- slide 1 of 5
In the previous article we discussed the main factors for the deportation of ships to developing countries from the rich countries. Breaking of obsolete vessels may involve a number of challenges and also a high level of danger. The workers working in the ship breaking industry face fatal occupational hazards which have resulted in a number of deaths in the past. Most of these developing countries have inadequate safety measures and impoverished workers who are not aware of the dangers related to their work. Even the basic necessities like gloves and helmets are not often available. Most of these workers work with their bare hands and even carry out dangerous work like metal and asbestos cutting without following any safety procedures. Thus they are constantly at risk from accidents caused by falling metal structures, electric shocks, fires, and suffocation due to toxic fumes.
These workers also work in the worst of conditions with temperature reaching as high as 45 degree Celsius. Moreover the equipment that they use are not tested for durability, nor do they adhere to any standards.
Now let’s take a look as to how the toxic materials involved cause health hazards.
- slide 2 of 5
Health Hazards - Asbestos
Asbestos is used extensively in ships because of its unique properties. It is strong, flexible, and an effective thermal insulator. It is generally used for thermal insulation in cables, steam lines, electrical systems, and various other pipelines.
Asbestos becomes a health hazard when workers have to remove it by cutting and scrapping. Crocidolite asbestos is one of the six naturally occurring aluminum fibers which are found in the old insulations. This asbestos is classified as a Category 1 carcinogen and has been the result of 200,000 deaths in U.S so far.
Asbestos causes fatal diseases such as:
Asbestosis – caused due to the scarring of lungs which results in loss of lung functions and even death.
Mesothelioma - a type of cancer that affects the membrane lining of the lungs and abdomen.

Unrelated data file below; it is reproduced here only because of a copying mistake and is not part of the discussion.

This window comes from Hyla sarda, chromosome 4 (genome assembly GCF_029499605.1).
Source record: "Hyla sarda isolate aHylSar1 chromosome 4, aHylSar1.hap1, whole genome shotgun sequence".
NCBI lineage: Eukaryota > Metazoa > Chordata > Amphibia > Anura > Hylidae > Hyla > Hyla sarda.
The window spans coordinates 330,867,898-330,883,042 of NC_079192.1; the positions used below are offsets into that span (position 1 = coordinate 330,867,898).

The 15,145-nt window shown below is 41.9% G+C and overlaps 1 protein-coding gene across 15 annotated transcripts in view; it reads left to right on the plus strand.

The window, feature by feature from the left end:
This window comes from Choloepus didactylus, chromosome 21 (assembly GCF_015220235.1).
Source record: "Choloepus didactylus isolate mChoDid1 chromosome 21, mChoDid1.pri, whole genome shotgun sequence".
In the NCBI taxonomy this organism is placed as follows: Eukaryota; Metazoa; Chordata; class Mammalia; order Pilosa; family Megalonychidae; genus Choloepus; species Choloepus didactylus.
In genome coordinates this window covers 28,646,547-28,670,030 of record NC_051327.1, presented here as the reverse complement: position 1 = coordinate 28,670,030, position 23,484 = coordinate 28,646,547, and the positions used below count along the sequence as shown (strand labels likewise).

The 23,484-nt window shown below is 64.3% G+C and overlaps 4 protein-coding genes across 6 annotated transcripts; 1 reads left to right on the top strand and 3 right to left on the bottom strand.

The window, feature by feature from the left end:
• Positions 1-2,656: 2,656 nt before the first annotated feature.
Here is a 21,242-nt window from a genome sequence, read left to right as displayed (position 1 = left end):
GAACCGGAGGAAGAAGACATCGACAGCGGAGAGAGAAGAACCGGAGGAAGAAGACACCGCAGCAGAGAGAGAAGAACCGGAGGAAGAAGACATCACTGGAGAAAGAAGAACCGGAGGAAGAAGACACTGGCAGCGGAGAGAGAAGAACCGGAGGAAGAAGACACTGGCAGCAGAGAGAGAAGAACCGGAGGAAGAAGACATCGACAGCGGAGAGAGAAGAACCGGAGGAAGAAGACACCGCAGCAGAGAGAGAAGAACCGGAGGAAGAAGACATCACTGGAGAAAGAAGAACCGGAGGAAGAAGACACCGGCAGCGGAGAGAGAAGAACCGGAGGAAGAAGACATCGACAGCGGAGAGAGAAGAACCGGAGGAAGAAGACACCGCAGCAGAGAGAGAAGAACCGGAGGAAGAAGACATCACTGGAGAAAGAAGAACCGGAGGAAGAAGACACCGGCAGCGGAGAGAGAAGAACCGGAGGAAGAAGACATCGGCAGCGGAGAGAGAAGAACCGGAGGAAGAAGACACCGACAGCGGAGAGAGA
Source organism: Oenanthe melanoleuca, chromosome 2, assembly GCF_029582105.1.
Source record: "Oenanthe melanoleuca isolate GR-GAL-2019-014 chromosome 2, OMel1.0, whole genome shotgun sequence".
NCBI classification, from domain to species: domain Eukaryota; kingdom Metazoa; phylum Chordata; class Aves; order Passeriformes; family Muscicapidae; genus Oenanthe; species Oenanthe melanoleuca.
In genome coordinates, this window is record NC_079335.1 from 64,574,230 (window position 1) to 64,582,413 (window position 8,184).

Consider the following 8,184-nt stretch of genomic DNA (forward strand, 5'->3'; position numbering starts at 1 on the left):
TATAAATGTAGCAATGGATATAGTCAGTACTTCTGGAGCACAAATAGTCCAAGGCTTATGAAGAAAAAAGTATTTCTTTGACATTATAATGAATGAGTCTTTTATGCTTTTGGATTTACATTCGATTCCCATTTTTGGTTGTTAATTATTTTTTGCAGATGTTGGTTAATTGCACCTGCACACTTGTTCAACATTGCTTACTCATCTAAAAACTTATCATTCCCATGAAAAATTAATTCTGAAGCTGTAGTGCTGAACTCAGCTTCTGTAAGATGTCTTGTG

Lung Cancer – caused due to the asbestos particles entering the lungs through the nasal canal.
Esophagus, stomach, colon, and rectum cancer – caused due to prolonged exposure to asbestos fibers without taking any safety precautions.
- slide 3 of 5
Poly-Chlorinated Biphenyls (PCBs)
There are numerous hazards related to PCBs and ship breaking. PCBs belong to the broad family of man-made organic chemicals known as chlorinated hydrocarbons. These chemicals were banned in 1979, but due to the huge sales that took place before the ban, it is still found in many ships. PCB’s are highly toxic and have many forms and shapes. It is available in a thin yellow liquid and also in the form of a black solid wax.
PCB have been shown to cause both cancerous and non-cancerous health effects in humans. The immune system, reproductive system, nervous system, and endocrine system are the main body systems that are affected by PCBs. All these effects are interrelated and are often symptomless and difficult to control.
- slide 4 of 5
The last, but not the least, is the waste water generated during metal and asbestos cutting. Waste water might also include ballast and bilge water that pollutes the coastal areas with oil, biocides and heavy metals. They also enter the food chain through marine organisms that are consumed by humans as food. The oil and poisonous chemicals in the water may stick to the bodies of marine animals, which might make them lose their ability to carry out bodily functions and eventually kill them.